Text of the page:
ANCHORAGE (AP) -- Alaska Seafood International has laid off half its work force since January, but company officials say many of the cuts may be only temporary, pending several prospective sales orders.
At the first of the year ASI was running three shifts and employed about 170 workers, production manager Dale Girvan said at the time.
Two shifts have been cut, and the work force has been trimmed to 45 production workers and 40 administrative positions, Girvan said.
In early December, the company sent air shipments of Alaska-caught salmon, halibut and cod to markets in England and the Lower 48, company officials said. Also that month, ASI shipped its first 30,000-pound container of processed fish to Seattle for transfer to an Illinois distributor that supplies restaurant chains and institutions.
In January, Albertsons, a major West Coast grocery chain, and membership-based warehouse retailer Sam's Club began selling ASI's value-added seafood, such as appetizers, dinners and salmon steaks under private labels and with the Great Alaskan Seafood Co. brand name.
The bulk of the orders have been filled, Girvan said.
''We're still producing but not in the volume we were,'' Girvan told the Alaska Journal of Commerce. ''Peaks and valleys, that's part of the fish business.''
Girvan said he expects business to pick up soon.
''There are a lot of things on the cusp,'' he said. ''I expect things to break loose at any time.''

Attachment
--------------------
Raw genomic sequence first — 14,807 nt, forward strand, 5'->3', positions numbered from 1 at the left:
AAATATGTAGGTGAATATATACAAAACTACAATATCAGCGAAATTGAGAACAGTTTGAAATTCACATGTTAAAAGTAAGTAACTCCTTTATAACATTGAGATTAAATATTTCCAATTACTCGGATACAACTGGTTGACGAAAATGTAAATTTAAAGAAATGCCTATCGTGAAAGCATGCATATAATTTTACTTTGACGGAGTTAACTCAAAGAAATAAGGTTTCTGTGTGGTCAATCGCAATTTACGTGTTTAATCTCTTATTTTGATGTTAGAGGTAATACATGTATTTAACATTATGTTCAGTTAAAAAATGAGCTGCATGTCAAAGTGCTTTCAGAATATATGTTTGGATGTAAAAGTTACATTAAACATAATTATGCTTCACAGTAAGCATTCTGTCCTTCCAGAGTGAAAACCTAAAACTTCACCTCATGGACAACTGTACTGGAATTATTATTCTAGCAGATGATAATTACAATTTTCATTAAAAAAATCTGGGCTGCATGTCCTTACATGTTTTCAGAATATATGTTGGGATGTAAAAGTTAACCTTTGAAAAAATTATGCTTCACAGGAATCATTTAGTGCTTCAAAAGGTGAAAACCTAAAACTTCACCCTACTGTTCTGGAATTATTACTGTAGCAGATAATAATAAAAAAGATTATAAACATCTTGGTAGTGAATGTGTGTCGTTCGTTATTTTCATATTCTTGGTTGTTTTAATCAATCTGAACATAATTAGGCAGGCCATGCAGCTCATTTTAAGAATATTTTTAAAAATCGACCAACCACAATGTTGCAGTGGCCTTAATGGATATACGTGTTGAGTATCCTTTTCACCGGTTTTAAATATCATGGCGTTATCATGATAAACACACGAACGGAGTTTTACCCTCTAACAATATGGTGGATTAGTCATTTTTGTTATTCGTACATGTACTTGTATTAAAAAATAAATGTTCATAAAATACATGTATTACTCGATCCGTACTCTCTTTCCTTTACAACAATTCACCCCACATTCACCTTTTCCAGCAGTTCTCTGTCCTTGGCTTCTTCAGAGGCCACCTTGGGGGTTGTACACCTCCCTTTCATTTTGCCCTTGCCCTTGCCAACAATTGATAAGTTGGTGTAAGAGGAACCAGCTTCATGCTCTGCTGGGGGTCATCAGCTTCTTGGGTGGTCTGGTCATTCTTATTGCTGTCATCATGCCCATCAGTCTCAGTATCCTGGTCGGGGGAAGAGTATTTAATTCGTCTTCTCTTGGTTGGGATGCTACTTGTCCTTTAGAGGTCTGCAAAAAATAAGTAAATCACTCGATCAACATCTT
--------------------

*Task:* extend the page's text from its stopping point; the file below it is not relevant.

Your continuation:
Russell Schreck, ASI's new chief executive and board chairman, said the number of layoffs given by his production manager and other sources were not accurate, but he would not be specific.
''We got rid of some dead wood,'' Schreck said.
Schreck said several sales for the seafood plant are pending, but refused to give additional information.
''We are a private company,'' Schreck said.
That's not entirely the case.
The Alaska Industrial Development and Export Authority has invested about $50 million in ASI and owns title to the company's buildings and land. Alaska law requires the Legislature to approve AIDEA projects of more than $10 million.
The investment by the state beginning in 1993 was made to create new markets for Alaska seafood products and with a promise of 450 year-round, full-time jobs.
ASI, however, has been hampered by financial problems from the onset.
Shortly after construction was completed of the 202,000-square-foot South Anchorage facility in early 2000, Bank Sinopac, a major Taiwanese investor, did not extend a promised line of credit for operating capital. That nearly sank the $125 million seafood manufacturing plant.
In a complex restructuring deal, Sunrise Capital Partners LP put $5 million in equity into the ailing company and arranged a line of credit to begin operations last spring, in time for the summer fishing season.
In return, Sunrise became the majority owner, followed by AIDEA, Bank Sinopac, and a group of individual investors, including founder Howard Benedict.
Sunrise is associated with the New York investment firm Houlihan, Lokey, Howard & Zukin, which specializes in turning around troubled companies.
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